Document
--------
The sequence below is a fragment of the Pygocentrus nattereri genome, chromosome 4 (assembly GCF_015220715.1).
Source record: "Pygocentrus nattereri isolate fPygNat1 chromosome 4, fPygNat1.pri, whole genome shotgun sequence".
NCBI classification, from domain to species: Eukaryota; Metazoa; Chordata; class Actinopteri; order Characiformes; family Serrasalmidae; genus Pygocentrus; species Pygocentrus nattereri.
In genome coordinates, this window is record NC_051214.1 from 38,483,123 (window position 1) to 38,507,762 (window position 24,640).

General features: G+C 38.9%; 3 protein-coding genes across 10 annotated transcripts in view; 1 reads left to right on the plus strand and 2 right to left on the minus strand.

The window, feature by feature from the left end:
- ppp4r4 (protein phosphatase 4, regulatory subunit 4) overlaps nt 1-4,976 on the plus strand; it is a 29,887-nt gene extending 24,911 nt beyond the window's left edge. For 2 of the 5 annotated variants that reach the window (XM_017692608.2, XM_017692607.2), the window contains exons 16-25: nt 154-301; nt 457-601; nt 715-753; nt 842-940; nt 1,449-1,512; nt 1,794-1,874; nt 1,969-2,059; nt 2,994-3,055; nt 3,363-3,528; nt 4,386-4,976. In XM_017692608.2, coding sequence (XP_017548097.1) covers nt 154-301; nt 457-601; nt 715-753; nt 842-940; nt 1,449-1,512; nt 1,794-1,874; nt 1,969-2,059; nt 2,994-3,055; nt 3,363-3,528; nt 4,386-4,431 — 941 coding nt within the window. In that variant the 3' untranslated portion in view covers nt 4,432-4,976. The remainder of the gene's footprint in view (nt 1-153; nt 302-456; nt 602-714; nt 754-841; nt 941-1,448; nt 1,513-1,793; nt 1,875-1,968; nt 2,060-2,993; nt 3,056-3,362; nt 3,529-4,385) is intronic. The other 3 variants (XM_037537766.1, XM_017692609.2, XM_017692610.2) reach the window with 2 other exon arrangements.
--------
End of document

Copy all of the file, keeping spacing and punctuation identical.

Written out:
The sequence below is a fragment of the Pygocentrus nattereri genome, chromosome 4 (assembly GCF_015220715.1).
Source record: "Pygocentrus nattereri isolate fPygNat1 chromosome 4, fPygNat1.pri, whole genome shotgun sequence".
NCBI classification, from domain to species: Eukaryota; Metazoa; Chordata; class Actinopteri; order Characiformes; family Serrasalmidae; genus Pygocentrus; species Pygocentrus nattereri.
In genome coordinates, this window is record NC_051214.1 from 38,483,123 (window position 1) to 38,507,762 (window position 24,640).

General features: G+C 38.9%; 3 protein-coding genes across 10 annotated transcripts in view; 1 reads left to right on the plus strand and 2 right to left on the minus strand.

The window, feature by feature from the left end:
- ppp4r4 (protein phosphatase 4, regulatory subunit 4) overlaps nt 1-4,976 on the plus strand; it is a 29,887-nt gene extending 24,911 nt beyond the window's left edge. For 2 of the 5 annotated variants that reach the window (XM_017692608.2, XM_017692607.2), the window contains exons 16-25: nt 154-301; nt 457-601; nt 715-753; nt 842-940; nt 1,449-1,512; nt 1,794-1,874; nt 1,969-2,059; nt 2,994-3,055; nt 3,363-3,528; nt 4,386-4,976. In XM_017692608.2, coding sequence (XP_017548097.1) covers nt 154-301; nt 457-601; nt 715-753; nt 842-940; nt 1,449-1,512; nt 1,794-1,874; nt 1,969-2,059; nt 2,994-3,055; nt 3,363-3,528; nt 4,386-4,431 — 941 coding nt within the window. In that variant the 3' untranslated portion in view covers nt 4,432-4,976. The remainder of the gene's footprint in view (nt 1-153; nt 302-456; nt 602-714; nt 754-841; nt 941-1,448; nt 1,513-1,793; nt 1,875-1,968; nt 2,060-2,993; nt 3,056-3,362; nt 3,529-4,385) is intronic. The other 3 variants (XM_037537766.1, XM_017692609.2, XM_017692610.2) reach the window with 2 other exon arrangements.